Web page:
The purpose of externally reported financial statements is to provide useful financial information about a business to its investors and lenders and render an accounting to its sources of capital. Others may be interested in the financial affairs of a business—for example, its employees and other creditors. The primary audience of financial statements is the owner-investors in a business and its lenders. Financial reporting standards and generally accepted accounting principles (GAAP) have been developed with this primary audience in mind.
The dissemination of financial information by publicly-owned businesses, those whose capital stock shares and other securities are traded in public markets, is governed by federal law, which is enforced mainly by the Securities & Exchange Commission (SEC). The New York Stock Exchange, NASDAQ, and other securities markets also enforce many rules and regulations regarding the release and communication of financial information by companies whose securities are traded on their markets.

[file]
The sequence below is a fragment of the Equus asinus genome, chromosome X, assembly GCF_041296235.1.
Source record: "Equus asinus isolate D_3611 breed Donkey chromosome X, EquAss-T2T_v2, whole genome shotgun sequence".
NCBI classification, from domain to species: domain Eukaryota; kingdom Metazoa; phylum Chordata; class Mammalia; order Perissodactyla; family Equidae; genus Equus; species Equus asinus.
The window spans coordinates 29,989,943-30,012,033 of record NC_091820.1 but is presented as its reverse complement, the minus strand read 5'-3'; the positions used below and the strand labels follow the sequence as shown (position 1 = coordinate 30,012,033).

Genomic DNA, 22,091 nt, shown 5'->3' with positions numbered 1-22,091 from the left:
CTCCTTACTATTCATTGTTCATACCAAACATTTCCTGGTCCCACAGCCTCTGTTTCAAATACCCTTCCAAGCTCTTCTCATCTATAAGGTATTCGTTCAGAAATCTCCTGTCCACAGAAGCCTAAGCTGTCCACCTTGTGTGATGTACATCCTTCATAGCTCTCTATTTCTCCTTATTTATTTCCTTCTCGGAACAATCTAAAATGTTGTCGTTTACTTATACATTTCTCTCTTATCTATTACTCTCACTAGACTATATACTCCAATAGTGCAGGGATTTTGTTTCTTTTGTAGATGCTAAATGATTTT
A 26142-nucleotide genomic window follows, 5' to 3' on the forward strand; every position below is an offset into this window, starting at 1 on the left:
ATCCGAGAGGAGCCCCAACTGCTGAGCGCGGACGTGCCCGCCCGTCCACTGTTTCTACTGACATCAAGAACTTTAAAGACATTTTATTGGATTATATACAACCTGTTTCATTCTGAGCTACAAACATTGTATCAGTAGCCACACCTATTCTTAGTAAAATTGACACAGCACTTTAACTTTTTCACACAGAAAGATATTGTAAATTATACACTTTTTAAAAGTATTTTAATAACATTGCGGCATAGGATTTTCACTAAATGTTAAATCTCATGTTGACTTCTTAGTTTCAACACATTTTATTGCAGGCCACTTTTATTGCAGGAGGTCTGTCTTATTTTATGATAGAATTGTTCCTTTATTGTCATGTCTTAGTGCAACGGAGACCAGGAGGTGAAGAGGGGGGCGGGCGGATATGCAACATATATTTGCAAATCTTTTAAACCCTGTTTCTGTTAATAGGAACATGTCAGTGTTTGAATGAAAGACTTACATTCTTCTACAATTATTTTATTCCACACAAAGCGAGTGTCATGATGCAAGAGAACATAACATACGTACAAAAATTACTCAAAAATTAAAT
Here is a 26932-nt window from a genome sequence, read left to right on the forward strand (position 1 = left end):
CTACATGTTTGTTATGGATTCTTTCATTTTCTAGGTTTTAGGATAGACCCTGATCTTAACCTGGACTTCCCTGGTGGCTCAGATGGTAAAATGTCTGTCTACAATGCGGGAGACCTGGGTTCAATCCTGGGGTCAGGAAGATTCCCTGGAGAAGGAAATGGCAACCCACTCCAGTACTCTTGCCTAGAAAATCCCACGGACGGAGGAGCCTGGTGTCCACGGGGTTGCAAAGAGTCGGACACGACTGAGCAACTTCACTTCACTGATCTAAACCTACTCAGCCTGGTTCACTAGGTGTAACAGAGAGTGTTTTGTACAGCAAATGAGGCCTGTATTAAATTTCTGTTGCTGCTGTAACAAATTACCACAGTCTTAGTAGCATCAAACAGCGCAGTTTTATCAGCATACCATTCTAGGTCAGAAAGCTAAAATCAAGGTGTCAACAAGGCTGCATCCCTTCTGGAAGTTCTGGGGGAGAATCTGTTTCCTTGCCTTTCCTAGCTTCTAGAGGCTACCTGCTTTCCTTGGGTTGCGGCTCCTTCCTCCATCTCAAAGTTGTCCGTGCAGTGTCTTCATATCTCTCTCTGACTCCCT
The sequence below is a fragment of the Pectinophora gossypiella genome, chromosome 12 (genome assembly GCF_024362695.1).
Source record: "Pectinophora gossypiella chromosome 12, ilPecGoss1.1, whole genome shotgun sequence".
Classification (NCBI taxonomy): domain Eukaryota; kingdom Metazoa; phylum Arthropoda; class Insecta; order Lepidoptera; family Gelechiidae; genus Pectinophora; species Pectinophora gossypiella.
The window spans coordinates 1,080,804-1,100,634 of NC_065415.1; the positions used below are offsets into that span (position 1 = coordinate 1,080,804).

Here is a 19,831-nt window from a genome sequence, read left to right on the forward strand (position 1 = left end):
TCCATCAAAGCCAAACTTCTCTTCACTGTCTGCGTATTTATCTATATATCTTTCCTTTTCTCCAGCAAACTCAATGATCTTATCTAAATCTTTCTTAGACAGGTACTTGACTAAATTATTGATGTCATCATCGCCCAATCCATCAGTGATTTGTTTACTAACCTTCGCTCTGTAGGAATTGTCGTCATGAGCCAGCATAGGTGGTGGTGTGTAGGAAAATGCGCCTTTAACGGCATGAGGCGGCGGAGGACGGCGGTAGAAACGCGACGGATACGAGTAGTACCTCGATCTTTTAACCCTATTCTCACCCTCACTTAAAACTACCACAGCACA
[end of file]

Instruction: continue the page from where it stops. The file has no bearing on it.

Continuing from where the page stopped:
For instance, a business cannot selectively release information to some stockholders or lenders but not to others, nor can a business tip off some of them before informing the others. The laws and accepted practices of financial reporting are designed to ensure that all stockholders and lenders have equal access to a company's financial information and financial statements.
A company's financial statements may not be the first source of information about its profit performance. Public corporations put out press releases consisting of short summaries of their most recent earnings results. These press releases precede mailing the company's latest financial report to its stockholders and lenders. Privately owned or nonpublic businesses do not usually send out a letter to their owners and lenders in advance of their financial statements, although they could, of course.
This chapter examines what stockholders and lenders do with the financial statements once they get them. The chapter centers on the annual set of financial statements, which is the most complete. (Quarterly financial reports are abbreviated versions of the annual reports.) In particular, this chapter focuses on certain ratios that are useful to take the measure of a company's situation and achievements, and to pinpoint potential trouble spots.
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